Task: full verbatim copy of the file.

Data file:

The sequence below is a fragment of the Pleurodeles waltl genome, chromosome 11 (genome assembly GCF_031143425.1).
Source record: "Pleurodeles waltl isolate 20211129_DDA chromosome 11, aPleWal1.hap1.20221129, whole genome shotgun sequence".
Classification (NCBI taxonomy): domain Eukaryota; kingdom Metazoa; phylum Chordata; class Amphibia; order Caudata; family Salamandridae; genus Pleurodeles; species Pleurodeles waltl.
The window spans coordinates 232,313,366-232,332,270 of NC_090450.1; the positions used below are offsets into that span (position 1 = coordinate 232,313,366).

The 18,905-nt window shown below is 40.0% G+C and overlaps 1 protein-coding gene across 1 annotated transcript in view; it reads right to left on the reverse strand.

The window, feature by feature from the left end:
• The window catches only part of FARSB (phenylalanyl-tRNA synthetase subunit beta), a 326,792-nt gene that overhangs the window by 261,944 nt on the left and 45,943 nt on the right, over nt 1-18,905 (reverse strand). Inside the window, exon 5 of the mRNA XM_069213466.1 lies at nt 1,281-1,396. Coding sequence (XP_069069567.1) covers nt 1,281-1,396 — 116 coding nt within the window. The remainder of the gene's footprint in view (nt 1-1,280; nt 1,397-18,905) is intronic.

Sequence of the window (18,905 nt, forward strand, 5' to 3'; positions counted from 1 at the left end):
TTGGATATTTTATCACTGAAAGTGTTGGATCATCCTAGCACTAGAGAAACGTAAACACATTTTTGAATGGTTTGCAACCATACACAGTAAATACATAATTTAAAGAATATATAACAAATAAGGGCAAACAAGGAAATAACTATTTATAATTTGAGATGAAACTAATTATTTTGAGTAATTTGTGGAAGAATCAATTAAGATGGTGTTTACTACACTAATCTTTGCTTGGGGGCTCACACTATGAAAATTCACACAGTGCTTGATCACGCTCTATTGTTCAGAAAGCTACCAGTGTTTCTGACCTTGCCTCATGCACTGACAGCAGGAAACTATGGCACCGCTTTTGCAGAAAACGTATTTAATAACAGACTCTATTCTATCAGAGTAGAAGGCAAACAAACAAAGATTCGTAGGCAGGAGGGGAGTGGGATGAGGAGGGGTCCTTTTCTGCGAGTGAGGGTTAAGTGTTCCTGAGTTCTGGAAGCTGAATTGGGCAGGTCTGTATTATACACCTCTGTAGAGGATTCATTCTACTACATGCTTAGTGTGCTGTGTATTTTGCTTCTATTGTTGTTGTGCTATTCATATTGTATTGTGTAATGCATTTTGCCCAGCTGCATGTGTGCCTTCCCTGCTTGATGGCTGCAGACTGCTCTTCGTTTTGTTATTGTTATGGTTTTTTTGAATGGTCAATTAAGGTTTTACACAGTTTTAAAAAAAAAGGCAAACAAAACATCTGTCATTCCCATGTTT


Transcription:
The sequence below is a fragment of the Pleurodeles waltl genome, chromosome 11 (genome assembly GCF_031143425.1).
Source record: "Pleurodeles waltl isolate 20211129_DDA chromosome 11, aPleWal1.hap1.20221129, whole genome shotgun sequence".
Classification (NCBI taxonomy): domain Eukaryota; kingdom Metazoa; phylum Chordata; class Amphibia; order Caudata; family Salamandridae; genus Pleurodeles; species Pleurodeles waltl.
The window spans coordinates 232,313,366-232,332,270 of NC_090450.1; the positions used below are offsets into that span (position 1 = coordinate 232,313,366).

The 18,905-nt window shown below is 40.0% G+C and overlaps 1 protein-coding gene across 1 annotated transcript in view; it reads right to left on the reverse strand.

The window, feature by feature from the left end:
• The window catches only part of FARSB (phenylalanyl-tRNA synthetase subunit beta), a 326,792-nt gene that overhangs the window by 261,944 nt on the left and 45,943 nt on the right, over nt 1-18,905 (reverse strand). Inside the window, exon 5 of the mRNA XM_069213466.1 lies at nt 1,281-1,396. Coding sequence (XP_069069567.1) covers nt 1,281-1,396 — 116 coding nt within the window. The remainder of the gene's footprint in view (nt 1-1,280; nt 1,397-18,905) is intronic.

Sequence of the window (18,905 nt, forward strand, 5' to 3'; positions counted from 1 at the left end):
TTGGATATTTTATCACTGAAAGTGTTGGATCATCCTAGCACTAGAGAAACGTAAACACATTTTTGAATGGTTTGCAACCATACACAGTAAATACATAATTTAAAGAATATATAACAAATAAGGGCAAACAAGGAAATAACTATTTATAATTTGAGATGAAACTAATTATTTTGAGTAATTTGTGGAAGAATCAATTAAGATGGTGTTTACTACACTAATCTTTGCTTGGGGGCTCACACTATGAAAATTCACACAGTGCTTGATCACGCTCTATTGTTCAGAAAGCTACCAGTGTTTCTGACCTTGCCTCATGCACTGACAGCAGGAAACTATGGCACCGCTTTTGCAGAAAACGTATTTAATAACAGACTCTATTCTATCAGAGTAGAAGGCAAACAAACAAAGATTCGTAGGCAGGAGGGGAGTGGGATGAGGAGGGGTCCTTTTCTGCGAGTGAGGGTTAAGTGTTCCTGAGTTCTGGAAGCTGAATTGGGCAGGTCTGTATTATACACCTCTGTAGAGGATTCATTCTACTACATGCTTAGTGTGCTGTGTATTTTGCTTCTATTGTTGTTGTGCTATTCATATTGTATTGTGTAATGCATTTTGCCCAGCTGCATGTGTGCCTTCCCTGCTTGATGGCTGCAGACTGCTCTTCGTTTTGTTATTGTTATGGTTTTTTTGAATGGTCAATTAAGGTTTTACACAGTTTTAAAAAAAAAGGCAAACAAAACATCTGTCATTCCCATGTTT